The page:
Omega-3 – Although there is no RDA for Omega-3, the NIH also suggests an adequate intake amount during pregnancy which is 1,400mg omega 3. These fats are vital because they may play a role in preventing postnatal depression as well as being the building blocks for foetal brain and eyes. Food that contains the highest available source for omega-3 are flaxseed oil and whole flaxseeds, chia seeds, hulled hemp seeds and walnuts. Edamame beans and kidney beans also contain a very small amount. These plant-based omegas contain the ALA form of omega 3 that must be converted in the body to the usable EPA and DHA forms, which is hard for the body to do. A maximum of 10% is only ever converted, so you do need to consume a huge amount of these foods regularly to get enough of the right omega 3. Marine Algae based omega-3 supplements, which are 100% vegan, on the other hand contain good levels of both DHA and EPA and it is an effective omega 3 supplement to take when you are pregnant and breastfeeding.
Protein – Your baby requires protein to support the growth of their tissues and organs, including their brain. It is recommended that pregnant women consume more protein at around 46g per day. Plant based protein sources include tofu, tempeh, edamame beans, lentils, chickpeas, nuts, nut butter, spirulina, chia seeds, amaranth and quinoa. There is only a small amount in wholemeal bread and jackfruit.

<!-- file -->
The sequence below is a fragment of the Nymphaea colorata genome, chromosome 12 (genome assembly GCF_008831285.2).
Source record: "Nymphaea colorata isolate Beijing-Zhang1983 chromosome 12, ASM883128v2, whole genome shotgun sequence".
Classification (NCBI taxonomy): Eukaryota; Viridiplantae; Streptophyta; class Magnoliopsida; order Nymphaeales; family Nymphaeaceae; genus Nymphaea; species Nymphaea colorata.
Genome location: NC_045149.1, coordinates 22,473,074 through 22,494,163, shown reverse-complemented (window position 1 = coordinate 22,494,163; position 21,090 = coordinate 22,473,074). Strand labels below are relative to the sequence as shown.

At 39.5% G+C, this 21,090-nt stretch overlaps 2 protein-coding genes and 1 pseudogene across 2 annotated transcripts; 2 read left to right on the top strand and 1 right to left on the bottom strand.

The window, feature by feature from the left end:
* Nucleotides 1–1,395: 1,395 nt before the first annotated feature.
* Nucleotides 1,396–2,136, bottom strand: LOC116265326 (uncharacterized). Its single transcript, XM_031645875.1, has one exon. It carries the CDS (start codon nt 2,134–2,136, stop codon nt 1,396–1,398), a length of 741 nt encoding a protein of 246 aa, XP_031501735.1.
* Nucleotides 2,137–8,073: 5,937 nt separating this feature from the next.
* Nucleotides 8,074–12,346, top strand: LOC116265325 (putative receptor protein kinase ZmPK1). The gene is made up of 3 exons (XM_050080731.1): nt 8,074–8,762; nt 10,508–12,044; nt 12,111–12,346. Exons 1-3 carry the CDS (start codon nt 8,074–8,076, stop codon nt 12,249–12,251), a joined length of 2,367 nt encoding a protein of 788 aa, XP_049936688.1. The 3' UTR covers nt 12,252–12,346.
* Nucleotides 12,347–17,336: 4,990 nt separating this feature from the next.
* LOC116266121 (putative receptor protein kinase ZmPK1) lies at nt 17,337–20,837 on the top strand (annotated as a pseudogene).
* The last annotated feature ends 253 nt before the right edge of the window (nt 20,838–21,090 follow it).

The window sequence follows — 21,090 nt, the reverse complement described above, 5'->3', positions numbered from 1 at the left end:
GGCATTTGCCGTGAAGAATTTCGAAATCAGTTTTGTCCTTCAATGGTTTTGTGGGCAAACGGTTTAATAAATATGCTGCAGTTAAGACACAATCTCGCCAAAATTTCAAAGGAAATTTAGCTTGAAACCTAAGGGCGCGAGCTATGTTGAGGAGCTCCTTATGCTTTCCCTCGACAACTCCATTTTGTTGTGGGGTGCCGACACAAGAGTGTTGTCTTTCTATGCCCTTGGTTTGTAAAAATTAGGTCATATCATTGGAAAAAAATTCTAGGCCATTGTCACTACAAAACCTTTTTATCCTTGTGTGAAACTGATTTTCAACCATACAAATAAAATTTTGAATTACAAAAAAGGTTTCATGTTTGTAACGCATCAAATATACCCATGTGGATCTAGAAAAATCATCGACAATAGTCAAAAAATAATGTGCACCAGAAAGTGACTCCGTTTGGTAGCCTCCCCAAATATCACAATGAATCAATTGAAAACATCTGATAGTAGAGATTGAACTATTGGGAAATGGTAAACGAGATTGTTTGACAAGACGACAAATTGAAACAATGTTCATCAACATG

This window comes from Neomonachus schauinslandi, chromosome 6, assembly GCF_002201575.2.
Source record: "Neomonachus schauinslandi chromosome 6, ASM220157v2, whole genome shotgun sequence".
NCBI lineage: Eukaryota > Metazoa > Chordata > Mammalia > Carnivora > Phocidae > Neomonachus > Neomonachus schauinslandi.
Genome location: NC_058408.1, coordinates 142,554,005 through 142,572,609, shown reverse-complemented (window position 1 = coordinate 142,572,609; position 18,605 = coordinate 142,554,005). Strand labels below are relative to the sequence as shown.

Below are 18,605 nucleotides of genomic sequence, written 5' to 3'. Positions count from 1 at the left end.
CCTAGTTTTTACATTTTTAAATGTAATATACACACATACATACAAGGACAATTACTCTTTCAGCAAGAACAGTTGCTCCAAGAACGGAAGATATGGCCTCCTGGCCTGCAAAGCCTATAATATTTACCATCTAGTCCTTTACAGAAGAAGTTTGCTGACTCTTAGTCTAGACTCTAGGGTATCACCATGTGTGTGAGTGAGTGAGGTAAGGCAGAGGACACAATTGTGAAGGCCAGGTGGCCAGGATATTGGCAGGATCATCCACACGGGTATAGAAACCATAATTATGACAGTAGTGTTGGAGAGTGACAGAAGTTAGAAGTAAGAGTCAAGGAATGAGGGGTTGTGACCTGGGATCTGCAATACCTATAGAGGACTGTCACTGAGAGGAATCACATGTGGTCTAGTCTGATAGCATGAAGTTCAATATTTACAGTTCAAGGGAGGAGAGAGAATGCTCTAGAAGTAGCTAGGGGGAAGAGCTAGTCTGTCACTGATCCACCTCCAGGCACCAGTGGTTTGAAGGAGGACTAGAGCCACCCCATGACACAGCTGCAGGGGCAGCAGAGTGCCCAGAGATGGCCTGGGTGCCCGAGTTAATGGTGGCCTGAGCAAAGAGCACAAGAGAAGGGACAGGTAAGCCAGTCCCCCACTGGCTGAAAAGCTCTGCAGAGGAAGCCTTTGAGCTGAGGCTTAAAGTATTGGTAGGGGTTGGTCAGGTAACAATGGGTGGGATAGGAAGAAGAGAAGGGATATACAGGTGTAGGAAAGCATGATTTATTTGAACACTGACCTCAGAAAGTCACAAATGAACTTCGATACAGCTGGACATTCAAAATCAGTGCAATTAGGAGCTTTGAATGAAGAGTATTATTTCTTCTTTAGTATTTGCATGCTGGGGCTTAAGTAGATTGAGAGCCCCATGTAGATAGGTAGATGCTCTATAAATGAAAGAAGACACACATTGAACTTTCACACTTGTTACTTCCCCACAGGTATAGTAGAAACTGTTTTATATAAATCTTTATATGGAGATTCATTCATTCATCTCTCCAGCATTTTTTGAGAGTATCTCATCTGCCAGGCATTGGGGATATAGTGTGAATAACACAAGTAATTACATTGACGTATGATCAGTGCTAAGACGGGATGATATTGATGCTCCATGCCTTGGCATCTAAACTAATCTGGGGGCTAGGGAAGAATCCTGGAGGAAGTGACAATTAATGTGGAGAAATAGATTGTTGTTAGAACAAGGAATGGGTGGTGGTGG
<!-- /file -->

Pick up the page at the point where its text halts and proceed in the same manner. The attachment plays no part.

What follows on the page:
Please be mindful that RDAs vary widely around the world, but it’s super important to ensure that you meet the required RDAs as they help to prevent you from becoming deficient in important minerals and vitamins. The NIH also suggests tolerable upper intake levels (UL) which is the maximum daily intake and unlikely to cause adverse health effects below these levels. Not all nutrients have UL guidance; however they are available for iron 45mg per day, Vitamin D 100mcg or 4000iu and iodine 900mcg for under 18s and 1100mcg for over 18s.
If you are following all these guidelines whilst you are pregnant and plant-based and want to ensure your nutrients level remain topped up through each trimester, then let the NatureDoc team guide you. We understand that being pregnant often heightens anxiety and stress levels, as you take those tentative steps into motherhood but let us take your hand and relieve some of these worries for you, which will result in a happy healthy mum and baby.
- The vegan diet
- Vegetarian or vegan and pregnant
- The Effects of Vegetarian and Vegan Diet during Pregnancy on the Health of Mothers and Offspring
- Vegan Nutrition for Mothers and Children: Practical Tools for Healthcare Providers
- NIH, Dietary Supplement Fact Sheets, Iron
- NIH, Dietary Supplement Fact Sheets, B12
- Vitamin B12 or folate deficiency anaemia
- NIH, Dietary Supplement Fact Sheets, Vitamin D
- NIH, Dietary Supplement Fact Sheets, Omega-3
- NIH, Dietary Supplement Fact Sheets, Iodine
- NIH, Dietary Supplement Fact Sheets, Zinc
- NIH, Dietary Supplement Fact Sheets, Calcium
- NIH, Dietary Supplement Fact Sheets, Choline
- Protein requirements of healthy pregnant women during early and late gestation are higher than current recommendations
- Nutrition Recommendations in Pregnancy and Lactation
- Vitamins, supplements and nutrition in pregnancy
- Omega-3 Fatty Acids and Pregnancy
- Consequences of Severe Iodine Deficiency in Pregnancy: Evidence in Humans
- 2017 Guidelines of the American Thyroid Association for the Diagnosis and Management of Thyroid Disease During Pregnancy and the Postpartum